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Homework, Page 234

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Write the polynomial in standard form, and identify the zeros of the function and the x-intercepts of its graph.

1.

Write a polynomial function in minimum degree in standard form with real coefficients whose zeros include those listed.

5.

Write a polynomial function in minimum degree in standard form with real coefficients whose zeros include those listed.

9.

Write a polynomial function in minimum degree in standard form with real coefficients whose zeros and their multiplicities include those listed.

13.

Match the polynomial function graph to the given zeros and multiplicities.

17.

b.

State how many complex and real zeroes the function has.

21.

State how many complex and real zeroes the function has.

25.

From the graph, f has four

complex zeros, two of which

are real.

Find all zeros and write a linear factorization of the function.

29.

Using the given zero, find all of the zeros and write a linear factorization of f (x).

33.

Write the function as a product of linear and irreducible quadratic factors all with real coefficients.

37.

Write the function as a product of linear and irreducible quadratic factors all with real coefficients.

41.

Answer Yes or No. If yes, give an example; if no, give a reason.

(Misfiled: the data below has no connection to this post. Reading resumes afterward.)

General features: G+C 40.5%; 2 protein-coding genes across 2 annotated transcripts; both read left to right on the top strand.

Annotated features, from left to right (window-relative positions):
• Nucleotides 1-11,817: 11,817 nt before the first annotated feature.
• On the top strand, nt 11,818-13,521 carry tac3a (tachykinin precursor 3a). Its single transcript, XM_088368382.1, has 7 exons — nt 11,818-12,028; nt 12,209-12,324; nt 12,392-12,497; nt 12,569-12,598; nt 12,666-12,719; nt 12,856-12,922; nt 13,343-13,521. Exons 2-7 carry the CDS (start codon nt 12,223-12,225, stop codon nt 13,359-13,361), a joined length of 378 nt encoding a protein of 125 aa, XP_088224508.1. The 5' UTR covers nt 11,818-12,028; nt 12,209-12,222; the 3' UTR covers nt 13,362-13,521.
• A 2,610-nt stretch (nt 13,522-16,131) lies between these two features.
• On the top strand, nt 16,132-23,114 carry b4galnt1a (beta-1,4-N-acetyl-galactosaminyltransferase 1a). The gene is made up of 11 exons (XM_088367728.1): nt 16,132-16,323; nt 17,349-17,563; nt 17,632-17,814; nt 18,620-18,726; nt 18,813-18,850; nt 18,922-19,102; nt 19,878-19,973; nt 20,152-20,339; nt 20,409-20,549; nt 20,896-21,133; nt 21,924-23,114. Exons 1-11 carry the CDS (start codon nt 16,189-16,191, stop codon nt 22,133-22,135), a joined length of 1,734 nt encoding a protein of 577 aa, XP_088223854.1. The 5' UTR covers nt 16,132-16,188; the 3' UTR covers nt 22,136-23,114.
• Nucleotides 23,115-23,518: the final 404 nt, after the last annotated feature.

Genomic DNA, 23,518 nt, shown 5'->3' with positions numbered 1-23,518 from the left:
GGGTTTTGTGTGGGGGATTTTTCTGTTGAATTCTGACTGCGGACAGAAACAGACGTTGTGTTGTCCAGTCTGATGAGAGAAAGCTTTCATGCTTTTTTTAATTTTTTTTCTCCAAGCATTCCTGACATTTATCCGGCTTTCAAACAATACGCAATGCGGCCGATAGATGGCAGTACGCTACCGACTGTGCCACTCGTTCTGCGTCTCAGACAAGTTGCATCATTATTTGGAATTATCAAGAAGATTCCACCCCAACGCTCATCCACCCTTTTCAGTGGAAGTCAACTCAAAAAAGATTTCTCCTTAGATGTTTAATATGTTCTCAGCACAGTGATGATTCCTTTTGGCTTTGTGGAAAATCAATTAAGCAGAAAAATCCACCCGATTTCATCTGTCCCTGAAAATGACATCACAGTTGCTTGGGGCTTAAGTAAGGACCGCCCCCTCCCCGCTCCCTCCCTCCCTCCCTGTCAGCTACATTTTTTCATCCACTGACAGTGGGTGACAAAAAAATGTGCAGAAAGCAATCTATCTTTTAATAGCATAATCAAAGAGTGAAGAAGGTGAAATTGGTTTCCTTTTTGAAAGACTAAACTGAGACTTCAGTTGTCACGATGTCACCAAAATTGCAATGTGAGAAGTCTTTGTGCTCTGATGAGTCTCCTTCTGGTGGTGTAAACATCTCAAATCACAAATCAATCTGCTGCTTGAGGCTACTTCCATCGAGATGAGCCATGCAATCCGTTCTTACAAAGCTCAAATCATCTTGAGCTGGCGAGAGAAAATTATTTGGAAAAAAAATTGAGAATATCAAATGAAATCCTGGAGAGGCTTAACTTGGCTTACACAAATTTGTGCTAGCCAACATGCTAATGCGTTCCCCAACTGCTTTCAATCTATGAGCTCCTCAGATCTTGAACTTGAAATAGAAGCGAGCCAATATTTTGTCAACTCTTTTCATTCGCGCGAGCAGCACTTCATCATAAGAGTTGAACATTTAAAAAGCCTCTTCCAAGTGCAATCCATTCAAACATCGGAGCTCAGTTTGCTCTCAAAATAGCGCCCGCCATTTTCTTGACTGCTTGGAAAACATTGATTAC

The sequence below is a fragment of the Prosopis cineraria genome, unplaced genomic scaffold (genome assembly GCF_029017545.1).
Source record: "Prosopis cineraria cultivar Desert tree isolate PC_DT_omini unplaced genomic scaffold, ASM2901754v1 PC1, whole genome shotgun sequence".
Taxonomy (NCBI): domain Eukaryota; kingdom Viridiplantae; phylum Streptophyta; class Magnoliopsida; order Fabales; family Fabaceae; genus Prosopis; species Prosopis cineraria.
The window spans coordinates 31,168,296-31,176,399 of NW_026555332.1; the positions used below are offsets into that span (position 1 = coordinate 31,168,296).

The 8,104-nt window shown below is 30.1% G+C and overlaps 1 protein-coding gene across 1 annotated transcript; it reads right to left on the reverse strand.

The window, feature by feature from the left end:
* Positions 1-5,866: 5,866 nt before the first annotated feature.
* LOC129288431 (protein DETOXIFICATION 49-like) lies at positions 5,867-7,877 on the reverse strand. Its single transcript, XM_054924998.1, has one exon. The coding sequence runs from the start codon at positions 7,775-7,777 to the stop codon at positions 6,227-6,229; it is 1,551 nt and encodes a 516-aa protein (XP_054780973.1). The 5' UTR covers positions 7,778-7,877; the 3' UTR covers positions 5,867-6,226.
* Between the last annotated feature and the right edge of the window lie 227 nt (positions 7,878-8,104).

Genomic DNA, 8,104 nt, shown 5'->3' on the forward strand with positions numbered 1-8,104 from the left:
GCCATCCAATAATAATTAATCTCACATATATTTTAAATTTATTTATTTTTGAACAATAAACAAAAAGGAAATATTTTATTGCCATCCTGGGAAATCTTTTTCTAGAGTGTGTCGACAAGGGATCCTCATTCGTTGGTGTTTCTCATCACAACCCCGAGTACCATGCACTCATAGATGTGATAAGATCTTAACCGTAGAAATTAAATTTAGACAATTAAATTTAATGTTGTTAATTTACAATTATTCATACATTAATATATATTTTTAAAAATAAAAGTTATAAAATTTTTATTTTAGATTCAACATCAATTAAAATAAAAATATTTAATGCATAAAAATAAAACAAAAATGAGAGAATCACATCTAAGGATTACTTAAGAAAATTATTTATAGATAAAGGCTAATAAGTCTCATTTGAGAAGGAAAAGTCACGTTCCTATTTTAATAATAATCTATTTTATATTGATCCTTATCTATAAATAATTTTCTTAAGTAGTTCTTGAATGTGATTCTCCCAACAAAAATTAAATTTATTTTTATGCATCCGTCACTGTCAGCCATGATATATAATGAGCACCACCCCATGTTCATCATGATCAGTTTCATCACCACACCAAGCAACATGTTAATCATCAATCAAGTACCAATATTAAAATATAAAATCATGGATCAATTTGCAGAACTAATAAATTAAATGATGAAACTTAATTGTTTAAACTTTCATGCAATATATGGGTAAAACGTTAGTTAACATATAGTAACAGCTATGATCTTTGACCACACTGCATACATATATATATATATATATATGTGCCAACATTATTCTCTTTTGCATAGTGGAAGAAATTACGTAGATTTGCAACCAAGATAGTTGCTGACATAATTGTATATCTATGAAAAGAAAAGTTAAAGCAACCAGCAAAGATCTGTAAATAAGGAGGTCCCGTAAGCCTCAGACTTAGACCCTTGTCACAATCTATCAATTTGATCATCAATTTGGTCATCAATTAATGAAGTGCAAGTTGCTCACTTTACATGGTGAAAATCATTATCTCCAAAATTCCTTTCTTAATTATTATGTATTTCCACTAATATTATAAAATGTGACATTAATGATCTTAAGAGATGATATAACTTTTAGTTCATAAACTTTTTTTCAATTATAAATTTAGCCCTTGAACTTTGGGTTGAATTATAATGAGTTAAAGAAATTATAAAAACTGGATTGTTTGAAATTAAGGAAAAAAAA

45. Is it possible to find a polynomial of degree 3 with real number coefficients that has -2 as its only real zero.

Yes, for example

Find the unique polynomial with real coefficients that meets these conditions.

49. Degree 4; zeros at x = 3, x = –1, and

x = 2 – i; f (0) = 30

53. There is at least one polynomial with real coefficients with 1 – 2i as its only nonreal zero. Justify your answer.

False, to have real coefficients, the nonreal factors of a polynomial must be in conjugate pairs.

57. Which of the following cannot be the number of nonreal zeros of a polynomial of degree 5 with real coefficients?

a. 0

b. 2

c. 3

d. 4

e. None of the above.

61. Verify that the complex number i is a zero of the polynomial

65. Find the three cube roots of 8 by solving

2.6

Graphs of Rational Functions

- Rational Functions
- Transformations of the Reciprocal Function
- Limits and Asymptotes
- Analyzing Graphs of Rational Functions
… and why

Rational functions are used in calculus and in scientific

applications such as inverse proportions.

- We used limits to investigate continuity in Chapter 1
- Limits may also be used
- to investigate behavior near vertical asymptotes
- to investigate behavior as functions approach positive or negative infinity, usually called end behavior

The general form for a function is

In this equation, k indicates units of vertical translation, h indicates units of horizontal translation, and a indicates factor of stretch.

For instance,

indicates the reciprocal

function is translated 4

units left and 3 down and

stretched by a factor of 3.

Example Finding the Domain of a Rational Function

Example Finding Asymptotes of Rational Functions

Use limits to describe the behavior of the function

Find the intercepts, vertical asymptotes, end behavior asymptotes, and graph the function.

- Review Section: 2.6
- Page 245, Exercises: 1 – 69 (EOO)

2.7

Solving Equations in One Variable

- Solving Rational Equations
- Extraneous Solutions
- Applications
… and why

Applications involving rational functions as

models often require that an equation involving

fractions be solved.

When we multiply or divide an equation by an expression containing variables, the resulting equation may have solutions that are not solutions of the original equation. These are extraneous solutions. For this reason we must check each solution of the resulting equation in the original equation.